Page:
1. The appellant Abdul Rahim says that he kept a pedlar's shop in the city of Meerut. The goods from this shop were taken from time to time to fairs and exhibitions. His father Abdul Qayum carried on the same business. He was declared an insolvent some time prior to 1913. Abdul Qayum had his shop in the Meerut Cantonments, quite separate and distinct from the shop kept by Abdul Rahim. In the year 1913, Abdul Rahim took a large amount of goods (most of them woollen goods) to the fair or exhibition held at Bulandshahr. According to the plaint, Sital Prasad (respondent to this appeal and a creditor of Abdul Qayum, the insolvent) presented an application based on wrong allegations to the Additional Judge of Meerut. The date of the application, which is No. 35C on the record, was the 13th of February, 1913, and the prayer in it was that the goods of Abdul Rahim in the exhibition at Bulandshahr might be taken into the custody of the court, as the shop and the goods were the shop and the goods of Abdul Qayum, the insolvent. The Additional Judge of Meerut ordered the Receiver to attach the goods. The Receiver on the 14th of February, acting upon indications given by Sital Prasad attached all the goods at the exhibition, the value of which, the plaintiff says, was Rs. 500, packed them in boxes and brought them into Meerut. On the 18th of February, Abdul Rahim presented an application to the court which had attached the goods and prayed that after thorough inquiry made by the court, the attached goods might be declared the property of Abdul Rahim and released in his favour. On the 4th of July, 1913, the application was granted and on the 6th, Abdul Rahim asked for the return of the goods. Upon this Sital Prasad objected to the delivery as he said he intended to appeal to the High Court at Allahabad, and prayed that the goods might remain in the custody of a Receiver pending the result of his appeal. On the 4th of July, 1913, Sital Prasad got an injunction from this Court and he also got permission to appeal from the order of the Additional Judge of Meerut. This appeal was heard on the 6th of December, 1913, and dismissed. The goods which had been attached were returned to Abdul Rahim on the 9th of January, 1914, and were found to be badly damaged. There has been some confusion as regards the cause of damage. In certain places in the judgment of the courts below the damage is attributed to destruction by "white-ants." It is not easy to understand why or how the white-ants were introduced into the case. What Abdul Rahim said was the cause of the mischief done was the work of insects, such as appear in woollen goods when they are shut up and not aired during the rainy season, and this was the season in which the goods, which were to have been released on the 4th of July, 1913, remained in the custody of the Receiver until the 9th of January, 1914, when they were returned. The defence put in by Sital Prasad was to the effect that he was only a creditor and that he informed the court of what he had ascertained and from which he was satisfied that the goods were not the goods of Abdul Rahim but the goods of Abdul Qayum. He maintains that he acted in good faith and that if any damage was caused to the goods, it was the Receiver's act. Abdul Rahim and Abdul Qayum, he said, were joint, had no separate capital, and when the goods were at the Bulandshahr fair Abdul Qayum was ostensibly in possession of them. He maintains that he had never applied for the detention of the goods but that security should be taken from Abdul Rahim if they were returned to him. From the above statement it will be seen that the goods (which are found to have been damaged by the agency of insects) would not have passed from the possession of the appellant on the 14th of February, 1913, had it not been for the application presented by Sital Prasad in the court of the Additional Judge at Meerut on the 13th of February, 1913. We have heard the contents of the application made by Sital Prasad (paper No. 35C of the record). It is supported by an affidavit sworn, to by Sital Prasad. In this affidavit Sital Prasad solemnly affirms that the insolvent Abdul Qayum had not sold his goods but had taken them to the Bulandshahr exhibition. No attempt was made to dispute the allegations that it was Sital Prasad who identified and pointed out the goods which the Receiver attached. Sital Prasad must, therefore, have been fully aware that a large number of the goods attached, more than half of them, were goods wholly or mainly manufactured from wool. The courts below have found that the act of Sital Prasad was a wrongful act. This being so, he became responsible for the ordinary consequences which were likely to result from this wrongful act of attachment. Furthermore, when the appellant applied for the goods to be handed back to him, as they had been found by the court to be his goods, the respondent again opposed the application (see paper 390.) and prevented their return. Regarding this opposition the learned Judge of this Court rightly observes that the order made by the Court which had heard the case, has an important bearing upon the question whether the defendant, Sital Prasad, was acting without reasonable and probable cause, because that order could not have been made unless the Court realized that although it had decided against the defendant, there was reasonable ground for the defendant appealing to the High Court. We do not for a moment question the right of appeal by Sital Prasad, and we allow that the Court granting leave to appeal must have considered that there was a good case for such an appeal. But was there an equal necessity for the application which followed and in which Sital Prasad asked for an injunction restraining the release of the goods pending the appeal? The learned Judge of this Court rightly observes that from the moment Sital Prasad applied for this injunction a totally different set of consideration arises. It was a fresh act done by Sital Prasad, and he adds that it was necessary for Abdul Rahim, if ho had a case to show, if he relied upon this act of Sital Prasad, that such act or application was a wrong to him and that the damage done by the insects was the result of that order. The finding of the Munsif upon this matter is somewhat loosely worded. He says the goods probably got damaged during the period that the appeal was pending in the High Court. It is a well-known fact that goods are generally eaten up by worms, as he calls them, during the rains. The lower appellate court expressed itself satisfied that the immediate result of the attachment was the damage done to the goods and the deterioration in their prices. This point, he adds, has been fully dealt with by the learned Munsif in his judgment and he decides it against the appellant before him (i.e., Sital Prasad). Some attempt was made to attack this finding as being based on no evidence; but this point was not taken in the appeal or petition either to the learned Judge of this Court or to us. Sital Prasad knew that the goods which he had attached were articles mainly made from wool; he knew, as every inhabitant of this part of India knows, that woollen goods packed away in boxes during the rains breed, as a natural and probable consequence, worms which riddle woollen articles through and through and render them worthless. Generally speaking, as Boville, Chief Justice, points out in Sharp v. Powell (1872) L.R., 7 C.P., 253 (258), "One who commits a wrongful act is responsible for the ordinary consequences which are liable to result therefrom. But generally speaking, he is not liable for damage which is not the natural or ordinary consequence of such an act, unless it be shown that ha knows or has reasonable means of knowing that consequences not usually resulting from the act are by reason of some existing cause likely to intervene so as to occasion damage to a third person." The existing cause of which Sital Prasad was fully aware, was that these woollen goods were about to be shut up and owing to climatic cause which prevail during the rains, would be damaged most materially by insects bred and breeding in them whilst they were so shut up. Their Lordships of the Privy Council in Kissorimohun Roy v. Harsukh Das (1889) I.L.R., 17 Calc., 456 (413) point out that there is no analogy between the two systems regarding the law of execution which prevails in India and which prevails in England. "In England the execution of a decree for money is entrusted to the Sheriff, an officer who is bound to use his own discretion and is directly responsible to those interested for the illegal seizure of goods which do not belong to the judgment-debtor. In India warrants for attachment in security are issued on the ex parte application of the creditor, who is bound to specify the property which he desires to attach, and its estimated value." The illegal attachment of Abdul Rahim's goods was the direct act of Sital Prasad, for which he became immediately responsible in law, and the litigation which underlay and consequent depreciation of the goods together with the climatic conditions which contributed still further to that depreciation, may well be considered the natural and necessary consequences of that unlawful act. We do not think that in a case of this kind any question of reasonable and probable cause arises and that it is for the plaintiff to prove the absence of reasonable and probable cause.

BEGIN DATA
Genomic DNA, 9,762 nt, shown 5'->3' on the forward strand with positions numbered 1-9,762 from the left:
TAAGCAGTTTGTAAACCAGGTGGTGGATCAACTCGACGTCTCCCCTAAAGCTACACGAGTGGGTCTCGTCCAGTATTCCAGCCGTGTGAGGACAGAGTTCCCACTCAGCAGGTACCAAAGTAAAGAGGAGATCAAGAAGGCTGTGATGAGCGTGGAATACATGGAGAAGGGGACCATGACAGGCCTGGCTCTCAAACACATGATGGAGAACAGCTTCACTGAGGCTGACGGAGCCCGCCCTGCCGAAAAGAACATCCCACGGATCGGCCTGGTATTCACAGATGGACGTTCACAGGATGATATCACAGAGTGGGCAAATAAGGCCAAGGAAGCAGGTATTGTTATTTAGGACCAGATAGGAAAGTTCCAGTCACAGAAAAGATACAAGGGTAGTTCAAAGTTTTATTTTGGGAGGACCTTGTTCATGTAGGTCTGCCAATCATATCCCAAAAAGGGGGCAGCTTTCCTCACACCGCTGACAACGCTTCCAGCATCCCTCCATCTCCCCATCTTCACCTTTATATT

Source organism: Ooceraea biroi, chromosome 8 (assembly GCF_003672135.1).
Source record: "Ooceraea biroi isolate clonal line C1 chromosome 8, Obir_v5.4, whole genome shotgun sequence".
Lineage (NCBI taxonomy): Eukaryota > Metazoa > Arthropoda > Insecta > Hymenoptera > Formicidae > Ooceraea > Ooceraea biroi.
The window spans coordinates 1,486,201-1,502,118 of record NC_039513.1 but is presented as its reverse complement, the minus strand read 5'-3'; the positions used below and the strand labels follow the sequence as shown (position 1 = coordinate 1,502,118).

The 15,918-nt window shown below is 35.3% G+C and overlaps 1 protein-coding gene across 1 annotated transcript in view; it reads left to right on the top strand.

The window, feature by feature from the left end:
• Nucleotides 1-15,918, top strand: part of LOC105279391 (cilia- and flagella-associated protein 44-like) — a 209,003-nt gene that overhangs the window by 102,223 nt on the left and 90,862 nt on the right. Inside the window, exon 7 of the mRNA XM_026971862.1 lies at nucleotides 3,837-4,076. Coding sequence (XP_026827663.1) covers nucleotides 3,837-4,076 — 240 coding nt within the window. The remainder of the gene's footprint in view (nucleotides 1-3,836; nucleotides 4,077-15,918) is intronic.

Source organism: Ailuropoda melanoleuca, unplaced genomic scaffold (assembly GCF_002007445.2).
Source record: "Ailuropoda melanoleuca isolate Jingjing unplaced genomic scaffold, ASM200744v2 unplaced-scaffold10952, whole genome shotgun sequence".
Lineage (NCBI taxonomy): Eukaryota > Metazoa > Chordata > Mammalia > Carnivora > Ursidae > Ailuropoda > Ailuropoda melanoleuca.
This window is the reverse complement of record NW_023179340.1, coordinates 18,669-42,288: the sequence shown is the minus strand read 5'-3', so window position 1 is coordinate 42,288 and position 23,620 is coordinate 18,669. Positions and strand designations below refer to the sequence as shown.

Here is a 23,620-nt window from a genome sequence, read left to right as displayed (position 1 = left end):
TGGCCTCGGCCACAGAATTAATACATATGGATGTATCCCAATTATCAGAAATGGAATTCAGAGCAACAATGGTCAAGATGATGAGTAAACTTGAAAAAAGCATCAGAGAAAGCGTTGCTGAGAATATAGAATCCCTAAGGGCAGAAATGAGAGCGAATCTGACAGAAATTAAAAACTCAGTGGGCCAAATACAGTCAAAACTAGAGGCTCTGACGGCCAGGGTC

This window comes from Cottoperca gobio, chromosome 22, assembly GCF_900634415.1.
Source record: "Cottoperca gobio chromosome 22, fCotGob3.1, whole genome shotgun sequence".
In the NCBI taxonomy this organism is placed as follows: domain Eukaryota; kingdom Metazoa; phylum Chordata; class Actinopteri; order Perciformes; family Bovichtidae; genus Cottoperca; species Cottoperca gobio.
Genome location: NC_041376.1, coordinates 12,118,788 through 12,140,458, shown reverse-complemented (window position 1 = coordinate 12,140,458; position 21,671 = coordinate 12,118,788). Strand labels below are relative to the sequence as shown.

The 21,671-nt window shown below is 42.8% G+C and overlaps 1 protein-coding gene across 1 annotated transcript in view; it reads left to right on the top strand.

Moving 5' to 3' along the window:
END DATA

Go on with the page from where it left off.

2. As regards damages, after hearing both parties, we think that the damages assessed by the Additional Judge of Meerut were fair and just damages.
3. We decree the appeal, set aside the order of the learned Judge of this Court and restore that of the lower appellate court with costs of both bearings in this Court.